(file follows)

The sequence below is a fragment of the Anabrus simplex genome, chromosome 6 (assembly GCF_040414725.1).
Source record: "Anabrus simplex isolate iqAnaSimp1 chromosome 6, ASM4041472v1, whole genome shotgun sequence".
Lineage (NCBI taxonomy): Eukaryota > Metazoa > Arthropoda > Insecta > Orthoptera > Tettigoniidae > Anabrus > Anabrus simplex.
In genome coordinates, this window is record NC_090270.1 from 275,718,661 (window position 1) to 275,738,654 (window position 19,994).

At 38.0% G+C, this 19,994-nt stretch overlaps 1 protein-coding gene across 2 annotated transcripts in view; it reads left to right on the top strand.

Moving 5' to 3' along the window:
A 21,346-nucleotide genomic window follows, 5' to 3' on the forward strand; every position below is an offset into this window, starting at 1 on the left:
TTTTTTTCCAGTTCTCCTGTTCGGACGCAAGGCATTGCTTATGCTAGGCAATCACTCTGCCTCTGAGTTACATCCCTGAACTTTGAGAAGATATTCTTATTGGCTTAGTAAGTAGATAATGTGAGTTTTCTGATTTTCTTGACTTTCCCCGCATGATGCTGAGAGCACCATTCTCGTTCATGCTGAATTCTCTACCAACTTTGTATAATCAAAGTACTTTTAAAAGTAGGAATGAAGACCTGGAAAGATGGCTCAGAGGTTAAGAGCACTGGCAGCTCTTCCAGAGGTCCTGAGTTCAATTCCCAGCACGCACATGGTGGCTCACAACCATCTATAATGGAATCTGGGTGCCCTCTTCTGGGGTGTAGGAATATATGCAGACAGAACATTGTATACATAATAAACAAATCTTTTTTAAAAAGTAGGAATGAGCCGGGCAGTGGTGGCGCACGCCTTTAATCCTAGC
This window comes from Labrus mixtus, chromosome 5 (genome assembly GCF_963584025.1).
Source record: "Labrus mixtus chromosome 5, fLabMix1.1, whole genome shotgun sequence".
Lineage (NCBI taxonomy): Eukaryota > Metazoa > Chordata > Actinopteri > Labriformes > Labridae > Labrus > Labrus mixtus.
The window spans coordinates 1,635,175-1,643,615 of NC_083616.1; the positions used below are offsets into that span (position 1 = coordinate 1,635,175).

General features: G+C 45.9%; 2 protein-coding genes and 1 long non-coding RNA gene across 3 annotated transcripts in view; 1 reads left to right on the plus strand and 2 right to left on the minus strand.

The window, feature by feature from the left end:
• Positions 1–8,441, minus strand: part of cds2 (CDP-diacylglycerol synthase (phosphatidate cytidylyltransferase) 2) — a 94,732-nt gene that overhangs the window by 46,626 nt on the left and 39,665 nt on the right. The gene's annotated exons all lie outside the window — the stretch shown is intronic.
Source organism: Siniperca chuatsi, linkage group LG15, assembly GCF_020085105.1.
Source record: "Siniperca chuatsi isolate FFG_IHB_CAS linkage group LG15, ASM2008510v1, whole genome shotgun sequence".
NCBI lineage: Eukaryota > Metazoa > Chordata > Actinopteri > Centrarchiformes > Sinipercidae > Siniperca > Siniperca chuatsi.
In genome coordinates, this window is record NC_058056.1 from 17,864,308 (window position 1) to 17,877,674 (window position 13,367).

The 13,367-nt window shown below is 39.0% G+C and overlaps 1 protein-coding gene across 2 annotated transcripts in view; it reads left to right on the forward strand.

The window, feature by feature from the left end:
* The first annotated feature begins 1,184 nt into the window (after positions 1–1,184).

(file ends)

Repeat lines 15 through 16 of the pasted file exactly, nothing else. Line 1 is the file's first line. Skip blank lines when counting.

• Positions 1–8,441, minus strand: part of cds2 (CDP-diacylglycerol synthase (phosphatidate cytidylyltransferase) 2) — a 94,732-nt gene that overhangs the window by 46,626 nt on the left and 39,665 nt on the right. The gene's annotated exons all lie outside the window — the stretch shown is intronic.
Source organism: Siniperca chuatsi, linkage group LG15, assembly GCF_020085105.1.